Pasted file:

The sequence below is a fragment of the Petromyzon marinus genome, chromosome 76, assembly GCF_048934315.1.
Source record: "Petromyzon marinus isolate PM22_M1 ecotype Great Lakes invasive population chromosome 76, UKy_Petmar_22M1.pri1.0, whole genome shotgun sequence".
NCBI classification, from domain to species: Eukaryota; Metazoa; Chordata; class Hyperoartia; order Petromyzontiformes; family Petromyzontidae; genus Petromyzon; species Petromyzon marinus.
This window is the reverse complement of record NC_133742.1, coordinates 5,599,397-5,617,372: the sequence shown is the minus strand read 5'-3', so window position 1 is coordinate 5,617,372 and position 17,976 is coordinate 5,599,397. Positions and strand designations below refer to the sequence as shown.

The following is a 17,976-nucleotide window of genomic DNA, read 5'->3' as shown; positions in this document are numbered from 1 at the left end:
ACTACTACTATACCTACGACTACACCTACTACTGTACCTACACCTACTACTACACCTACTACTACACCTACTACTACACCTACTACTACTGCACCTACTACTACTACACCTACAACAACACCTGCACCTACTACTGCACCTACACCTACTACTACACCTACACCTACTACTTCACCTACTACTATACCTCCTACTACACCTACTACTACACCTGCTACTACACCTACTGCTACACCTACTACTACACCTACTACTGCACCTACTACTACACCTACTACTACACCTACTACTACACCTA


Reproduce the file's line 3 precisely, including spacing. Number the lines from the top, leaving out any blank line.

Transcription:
NCBI classification, from domain to species: Eukaryota; Metazoa; Chordata; class Hyperoartia; order Petromyzontiformes; family Petromyzontidae; genus Petromyzon; species Petromyzon marinus.